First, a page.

Doryan Winkelman knows the impact a lecture can have on someone’s life. After all, it was a lecture that firmed his resolve to pursue real estate development and enroll in the then-brand-new Master of Science in Real Estate Development (M.S.RED) program at Columbia GSAPP.
The story starts in the early 1980s. Winkelman was practicing architecture with a partner in Baltimore. Although he loved design, he was intrigued by the work that his real estate development clients were doing. To him it seemed more spontaneous, more comprehensive in outlook than what he was doing as a young architect. He had also recently lost his father and grandmother and was reflecting more on his own life and career.
Then he attended a lecture. It was given by James Rouse, developer of Boston’s Faneuil Hall Marketplace, Baltimore’s Harborplace, and several other festival marketplaces around the country. Winkelman was enthralled.
“Rouse was upbeat and optimistic, and his lecture sparked so many questions for me,” says Winkelman. “That lecture and my conversation with Rouse afterwards are what pushed me to apply to Columbia.”
A transformative experience
At the time, GSAPP was just getting its M.S.RED program off the ground, and Winkelman joined its first class in September 1985. He describes the next fourteen months as “transformative.”
“Arguably, we students knew nothing, but that wasn’t the attitude of the faculty,” he says. “They were incredibly encouraging. They taught us to think critically, but without the extreme judgmentalism I’d faced in my earlier studies.”
Because real estate development was a nascent discipline — Columbia’s was only the second program of its kind in the nation — professors relied heavily on case studies, lectures, and guest speakers.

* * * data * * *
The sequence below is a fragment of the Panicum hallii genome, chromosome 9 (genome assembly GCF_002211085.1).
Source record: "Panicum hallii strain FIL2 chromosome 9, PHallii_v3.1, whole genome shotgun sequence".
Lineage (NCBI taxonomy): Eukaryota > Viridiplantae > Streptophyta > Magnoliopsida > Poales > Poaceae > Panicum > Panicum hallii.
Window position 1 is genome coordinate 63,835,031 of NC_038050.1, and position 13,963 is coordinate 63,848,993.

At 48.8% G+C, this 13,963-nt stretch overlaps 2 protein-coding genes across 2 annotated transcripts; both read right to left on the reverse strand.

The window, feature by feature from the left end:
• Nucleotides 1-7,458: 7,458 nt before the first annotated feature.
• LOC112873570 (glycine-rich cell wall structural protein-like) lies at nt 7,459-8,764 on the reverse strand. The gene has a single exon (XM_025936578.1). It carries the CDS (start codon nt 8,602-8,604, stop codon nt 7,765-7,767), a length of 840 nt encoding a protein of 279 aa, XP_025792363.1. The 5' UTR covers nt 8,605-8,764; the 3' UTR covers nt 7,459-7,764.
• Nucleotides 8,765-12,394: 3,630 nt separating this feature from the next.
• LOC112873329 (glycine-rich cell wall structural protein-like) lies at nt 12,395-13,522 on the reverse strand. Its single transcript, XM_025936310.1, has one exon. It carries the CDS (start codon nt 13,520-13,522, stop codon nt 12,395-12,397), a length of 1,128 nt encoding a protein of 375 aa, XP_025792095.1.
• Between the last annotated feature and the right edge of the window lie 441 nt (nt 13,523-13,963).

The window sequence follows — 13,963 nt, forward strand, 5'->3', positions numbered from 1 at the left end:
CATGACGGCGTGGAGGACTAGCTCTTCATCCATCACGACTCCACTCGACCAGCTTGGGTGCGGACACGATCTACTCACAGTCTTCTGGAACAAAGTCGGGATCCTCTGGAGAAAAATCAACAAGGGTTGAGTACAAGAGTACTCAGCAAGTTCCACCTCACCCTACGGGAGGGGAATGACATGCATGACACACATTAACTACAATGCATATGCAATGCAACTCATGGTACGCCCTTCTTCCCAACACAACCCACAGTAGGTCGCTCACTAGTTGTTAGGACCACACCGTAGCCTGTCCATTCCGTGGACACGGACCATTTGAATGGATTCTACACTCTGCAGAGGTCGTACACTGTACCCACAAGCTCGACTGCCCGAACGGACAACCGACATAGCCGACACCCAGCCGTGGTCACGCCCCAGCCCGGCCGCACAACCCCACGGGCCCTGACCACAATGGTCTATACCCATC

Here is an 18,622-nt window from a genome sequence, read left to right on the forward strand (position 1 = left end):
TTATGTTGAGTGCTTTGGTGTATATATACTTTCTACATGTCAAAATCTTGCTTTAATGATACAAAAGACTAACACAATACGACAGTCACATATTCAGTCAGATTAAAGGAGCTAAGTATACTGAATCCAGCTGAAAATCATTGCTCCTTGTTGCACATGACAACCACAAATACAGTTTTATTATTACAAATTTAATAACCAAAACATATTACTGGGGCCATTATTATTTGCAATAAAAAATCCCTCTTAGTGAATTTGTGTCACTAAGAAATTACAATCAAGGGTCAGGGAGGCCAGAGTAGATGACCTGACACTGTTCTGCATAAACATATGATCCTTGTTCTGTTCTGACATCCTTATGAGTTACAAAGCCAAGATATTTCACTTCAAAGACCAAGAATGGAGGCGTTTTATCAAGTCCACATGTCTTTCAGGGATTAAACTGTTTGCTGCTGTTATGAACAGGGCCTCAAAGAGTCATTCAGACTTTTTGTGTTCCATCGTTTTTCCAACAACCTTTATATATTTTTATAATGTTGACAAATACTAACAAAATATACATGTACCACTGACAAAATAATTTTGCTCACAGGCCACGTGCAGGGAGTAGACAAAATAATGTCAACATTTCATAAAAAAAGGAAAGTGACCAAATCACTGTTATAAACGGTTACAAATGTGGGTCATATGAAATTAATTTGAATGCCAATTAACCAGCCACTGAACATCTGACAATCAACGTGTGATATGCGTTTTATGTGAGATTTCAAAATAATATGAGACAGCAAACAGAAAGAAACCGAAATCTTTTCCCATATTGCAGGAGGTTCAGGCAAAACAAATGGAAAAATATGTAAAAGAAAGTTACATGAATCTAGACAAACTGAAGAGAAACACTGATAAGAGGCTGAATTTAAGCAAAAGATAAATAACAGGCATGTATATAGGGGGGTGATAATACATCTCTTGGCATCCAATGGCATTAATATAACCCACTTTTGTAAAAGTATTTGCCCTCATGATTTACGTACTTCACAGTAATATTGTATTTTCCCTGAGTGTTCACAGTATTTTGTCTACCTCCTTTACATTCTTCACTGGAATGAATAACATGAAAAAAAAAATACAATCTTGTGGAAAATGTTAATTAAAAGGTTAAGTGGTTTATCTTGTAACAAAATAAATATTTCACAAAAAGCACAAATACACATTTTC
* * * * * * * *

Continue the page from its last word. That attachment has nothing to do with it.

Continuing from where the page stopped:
“Professor Hank Bell would bring guests in from the New York real estate development community to talk with us,” recalls Winkelman. “He’d tell them, ‘I’m going to play ping pong with you.’ I loved that image of being on the other side of the net and exchanging ideas back and forth.”
He remembers fondly how another professor, Chuck Laven, would have students discuss cases and take on the roles of the participants. “Chuck showed us that there were always multiple ways to get to a few comparatively true answers,” he says.
Endowing the lecture series
Winkelman has drawn heavily on his Columbia education throughout his career. He is now part of a team that develops embassy and consulate projects around the world for the U.S. State Department. A steadfast supporter of GSAPP, he decided he wanted to make a significant gift to the School through his will. His life partner, Melanie Ferrara, suggested he do it sooner, so he could see the results of his giving right away.
Working with GSAPP, Winkelman got excited about the idea of creating an annual lecture on international real estate development. Students would get to meet and engage with prominent developers around the world. It would also give one of GSAPP’s youngest programs its own endowed lecture series, complementing those of the architecture and historic preservation programs.
In 2018, Winkelman announced his gift on campus at a lecture of his own, attended by the student body as well as his family and close friends. “That felt like a homecoming,” he says. “Being part of the Columbia family has been an enormous gift for me, and establishing this lecture was a way to give back and keep it going.”
He says he is delighted he did it. “You don’t have to be a gazillionaire, and you don’t have to have it all figured out,” he says. “But if you do it now, you can see the impact now. It’s a wonderful feeling.”
The inaugural Doryan Winkelman ‘86 MSRED Real Estate Development Lecture took place in 2019 and featured Patrick Albrand ’88 MSRED, senior managing director and president of Hines France.
“Patrick had had a transformative experience at GSAPP as well,” says Winkelman. “He gave a wonderful talk that touched on his background, his projects, and the humanity of what Hines is doing every day. You could see that he was inspiring the students and opening up potential career paths in their minds.”
Finding the right path is something Winkelman thinks a lot about, particularly in relation to a field as interdisciplinary as real estate development. “It’s not always clear to people early on that this is an option for them, and the path is not always linear,” he says.
“I remember from my own formative years how important a single lecture can be.”